Good morning everyone, this is Demetrius from DRichFitness. Today I want to talk about a topic that isn’t often addressed by the bigger names in the fitness game. This may be due to the fact that these men and women have been going to the gym so long that they don’t remember how it feels to be “out of their element”. It could also be because they have an image to maintain and want the perception that they have always been the man (or woman). I have no image to maintain, and even when my name blows up I am secure enough in myself to open up to my audience. I mainly am addressing the gym/bodybuilding crowd, but you can adapt this message even if you train in a sports based gym or do anything where you are exposed to the general public.

To give a little background on myself, I am 25 years old and have lifted weights since I was 13.

I played football and wrestled in high school, and I recently (January) joined a mixed martial arts gym and started training Juijitsu.

My love for bodybuilding led me to going to the local gym when I was 15 years old. I remember seeing professional bodybuilders, college athletes, and super in-shape people who just loved to work out.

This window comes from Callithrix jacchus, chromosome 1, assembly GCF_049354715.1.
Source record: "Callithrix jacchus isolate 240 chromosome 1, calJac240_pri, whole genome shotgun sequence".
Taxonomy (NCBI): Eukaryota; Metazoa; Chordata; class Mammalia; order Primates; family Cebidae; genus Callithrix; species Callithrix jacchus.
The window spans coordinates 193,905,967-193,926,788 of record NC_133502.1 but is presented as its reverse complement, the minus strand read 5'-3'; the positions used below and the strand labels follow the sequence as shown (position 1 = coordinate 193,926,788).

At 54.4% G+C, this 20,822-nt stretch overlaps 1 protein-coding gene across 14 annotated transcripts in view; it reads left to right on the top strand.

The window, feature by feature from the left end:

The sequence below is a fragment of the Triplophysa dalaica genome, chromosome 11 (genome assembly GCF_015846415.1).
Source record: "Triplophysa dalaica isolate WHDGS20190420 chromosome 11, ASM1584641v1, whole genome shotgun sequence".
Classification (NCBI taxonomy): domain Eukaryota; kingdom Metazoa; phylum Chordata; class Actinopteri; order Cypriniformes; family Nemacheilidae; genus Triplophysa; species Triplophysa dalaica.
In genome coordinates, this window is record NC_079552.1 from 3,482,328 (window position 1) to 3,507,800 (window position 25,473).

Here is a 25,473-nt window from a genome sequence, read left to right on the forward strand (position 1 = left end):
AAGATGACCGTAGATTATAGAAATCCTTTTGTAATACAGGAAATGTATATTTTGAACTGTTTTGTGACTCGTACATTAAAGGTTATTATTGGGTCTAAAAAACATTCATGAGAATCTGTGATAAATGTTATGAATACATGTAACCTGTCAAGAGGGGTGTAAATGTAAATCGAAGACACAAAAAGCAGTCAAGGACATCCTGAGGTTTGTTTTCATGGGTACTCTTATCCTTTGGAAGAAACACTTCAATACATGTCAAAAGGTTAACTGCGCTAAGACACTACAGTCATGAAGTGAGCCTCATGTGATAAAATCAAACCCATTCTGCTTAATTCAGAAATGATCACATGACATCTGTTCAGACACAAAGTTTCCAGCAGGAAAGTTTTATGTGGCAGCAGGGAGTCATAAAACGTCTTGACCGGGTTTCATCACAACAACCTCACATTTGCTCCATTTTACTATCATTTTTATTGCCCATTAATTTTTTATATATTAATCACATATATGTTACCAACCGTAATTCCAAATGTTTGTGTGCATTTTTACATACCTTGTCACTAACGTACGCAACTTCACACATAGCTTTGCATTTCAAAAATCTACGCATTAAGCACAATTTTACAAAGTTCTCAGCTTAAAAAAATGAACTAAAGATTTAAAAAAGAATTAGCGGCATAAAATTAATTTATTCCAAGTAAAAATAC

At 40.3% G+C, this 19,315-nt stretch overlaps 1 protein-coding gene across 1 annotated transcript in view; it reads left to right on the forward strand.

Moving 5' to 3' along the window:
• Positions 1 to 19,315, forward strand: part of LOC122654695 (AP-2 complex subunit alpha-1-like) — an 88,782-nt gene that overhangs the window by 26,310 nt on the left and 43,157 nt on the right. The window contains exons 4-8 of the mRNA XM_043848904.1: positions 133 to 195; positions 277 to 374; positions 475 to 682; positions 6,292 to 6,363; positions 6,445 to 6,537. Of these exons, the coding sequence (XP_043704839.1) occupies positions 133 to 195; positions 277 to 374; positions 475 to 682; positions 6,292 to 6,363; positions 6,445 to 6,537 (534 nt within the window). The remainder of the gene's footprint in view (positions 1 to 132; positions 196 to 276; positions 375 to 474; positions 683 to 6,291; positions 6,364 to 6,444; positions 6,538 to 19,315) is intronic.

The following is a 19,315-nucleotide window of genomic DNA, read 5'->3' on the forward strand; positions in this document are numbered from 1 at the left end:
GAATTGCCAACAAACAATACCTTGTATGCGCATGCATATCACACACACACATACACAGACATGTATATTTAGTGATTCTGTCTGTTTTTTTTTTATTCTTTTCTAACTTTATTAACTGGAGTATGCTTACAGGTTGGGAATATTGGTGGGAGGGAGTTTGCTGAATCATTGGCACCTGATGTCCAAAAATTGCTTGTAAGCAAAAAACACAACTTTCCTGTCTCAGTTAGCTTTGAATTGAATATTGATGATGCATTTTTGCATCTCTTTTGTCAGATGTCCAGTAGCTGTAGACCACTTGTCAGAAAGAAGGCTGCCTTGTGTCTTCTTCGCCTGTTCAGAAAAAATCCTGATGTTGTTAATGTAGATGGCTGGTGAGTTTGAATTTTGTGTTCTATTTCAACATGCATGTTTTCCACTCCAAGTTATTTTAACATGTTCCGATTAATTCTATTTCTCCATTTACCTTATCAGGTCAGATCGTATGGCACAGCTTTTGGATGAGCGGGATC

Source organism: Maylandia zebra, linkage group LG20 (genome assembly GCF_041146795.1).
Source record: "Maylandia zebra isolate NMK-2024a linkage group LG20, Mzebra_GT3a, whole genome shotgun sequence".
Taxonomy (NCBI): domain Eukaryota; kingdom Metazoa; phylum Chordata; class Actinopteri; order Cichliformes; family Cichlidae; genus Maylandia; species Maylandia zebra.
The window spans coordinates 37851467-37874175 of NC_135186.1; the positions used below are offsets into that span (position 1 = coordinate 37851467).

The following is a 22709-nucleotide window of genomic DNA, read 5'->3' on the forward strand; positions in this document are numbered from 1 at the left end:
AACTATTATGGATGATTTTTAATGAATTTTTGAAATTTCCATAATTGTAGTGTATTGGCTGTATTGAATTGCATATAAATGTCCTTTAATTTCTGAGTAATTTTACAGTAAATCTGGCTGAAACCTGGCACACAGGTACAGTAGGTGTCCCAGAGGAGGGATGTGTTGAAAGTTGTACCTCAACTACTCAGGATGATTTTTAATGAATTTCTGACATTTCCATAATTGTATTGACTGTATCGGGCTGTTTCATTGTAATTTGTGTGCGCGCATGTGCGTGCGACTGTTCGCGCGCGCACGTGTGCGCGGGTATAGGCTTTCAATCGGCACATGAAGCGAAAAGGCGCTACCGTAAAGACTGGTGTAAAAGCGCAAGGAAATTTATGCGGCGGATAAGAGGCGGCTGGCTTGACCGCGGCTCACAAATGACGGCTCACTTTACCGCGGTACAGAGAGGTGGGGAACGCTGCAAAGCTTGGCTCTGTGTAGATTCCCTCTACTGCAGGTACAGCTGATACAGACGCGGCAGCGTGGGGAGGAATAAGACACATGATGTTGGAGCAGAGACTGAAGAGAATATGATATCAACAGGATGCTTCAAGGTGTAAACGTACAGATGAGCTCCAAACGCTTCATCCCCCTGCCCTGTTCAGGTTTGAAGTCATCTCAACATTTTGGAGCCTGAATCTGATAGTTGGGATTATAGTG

It took me a few months to get used to being in a new environment. Some of the things I had to adapt to were:

-The loudness of the gym

-People that like to size you up

-People asking you what you do to build a certain muscle group (I’ve always had pretty good arms and a wide back.)

Looking back on it now, it seems pretty silly but the thing I want you to take away from this experience is that I continued to go to the gym even when I was out of my comfort zone.  This paid off in the form of gaining respect and admiration in and out of the gym, attention from the opposite sex, and increased athletic performance. A side benefit from this experience is that I gained self-confidence in the fact that I saw that I was able to set a goal and achieve it in spite of external situations.

Maybe you’re an athlete or martial artist instead of a bodybuilder.

I can also relate to you, because I am one of the “new guys” at my jiujitsu gym. A little backstory about this is I have been a big fan of combat sports since high school. In between serving 4 years in the military, 2 deployments, and going to college, my aspirations of learning martial arts started to fade.

I made excuses like:

“It’s too expensive” But I could afford it.

“I don’t want to be the new guy” But everyone was the new guy at some point.

“I don’t want to get submitted by a woman” And it happened more than once.

The turning point came around the first week of January when I decided that I didn’t want to be the 30-year old who wished he had started in his 20s.